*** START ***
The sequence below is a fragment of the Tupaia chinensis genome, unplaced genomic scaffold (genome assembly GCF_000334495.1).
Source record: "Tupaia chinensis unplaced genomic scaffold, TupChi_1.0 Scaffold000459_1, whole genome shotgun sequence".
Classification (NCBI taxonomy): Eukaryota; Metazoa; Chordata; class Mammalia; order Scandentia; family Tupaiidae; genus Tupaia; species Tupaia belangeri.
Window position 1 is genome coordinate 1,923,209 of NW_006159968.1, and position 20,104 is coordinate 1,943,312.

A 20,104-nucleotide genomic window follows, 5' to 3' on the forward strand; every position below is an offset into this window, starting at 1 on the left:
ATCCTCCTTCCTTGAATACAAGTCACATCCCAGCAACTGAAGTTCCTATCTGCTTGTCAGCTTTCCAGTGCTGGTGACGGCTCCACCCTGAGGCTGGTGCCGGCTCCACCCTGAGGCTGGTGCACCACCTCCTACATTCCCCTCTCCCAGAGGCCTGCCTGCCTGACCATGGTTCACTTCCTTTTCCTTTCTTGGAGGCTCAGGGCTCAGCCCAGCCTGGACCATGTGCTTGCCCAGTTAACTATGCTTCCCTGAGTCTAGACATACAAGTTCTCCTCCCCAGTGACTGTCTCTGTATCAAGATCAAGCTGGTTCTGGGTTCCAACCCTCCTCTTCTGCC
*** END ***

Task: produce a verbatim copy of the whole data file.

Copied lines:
The sequence below is a fragment of the Tupaia chinensis genome, unplaced genomic scaffold (genome assembly GCF_000334495.1).
Source record: "Tupaia chinensis unplaced genomic scaffold, TupChi_1.0 Scaffold000459_1, whole genome shotgun sequence".
Classification (NCBI taxonomy): Eukaryota; Metazoa; Chordata; class Mammalia; order Scandentia; family Tupaiidae; genus Tupaia; species Tupaia belangeri.
Window position 1 is genome coordinate 1,923,209 of NW_006159968.1, and position 20,104 is coordinate 1,943,312.

A 20,104-nucleotide genomic window follows, 5' to 3' on the forward strand; every position below is an offset into this window, starting at 1 on the left:
ATCCTCCTTCCTTGAATACAAGTCACATCCCAGCAACTGAAGTTCCTATCTGCTTGTCAGCTTTCCAGTGCTGGTGACGGCTCCACCCTGAGGCTGGTGCCGGCTCCACCCTGAGGCTGGTGCACCACCTCCTACATTCCCCTCTCCCAGAGGCCTGCCTGCCTGACCATGGTTCACTTCCTTTTCCTTTCTTGGAGGCTCAGGGCTCAGCCCAGCCTGGACCATGTGCTTGCCCAGTTAACTATGCTTCCCTGAGTCTAGACATACAAGTTCTCCTCCCCAGTGACTGTCTCTGTATCAAGATCAAGCTGGTTCTGGGTTCCAACCCTCCTCTTCTGCC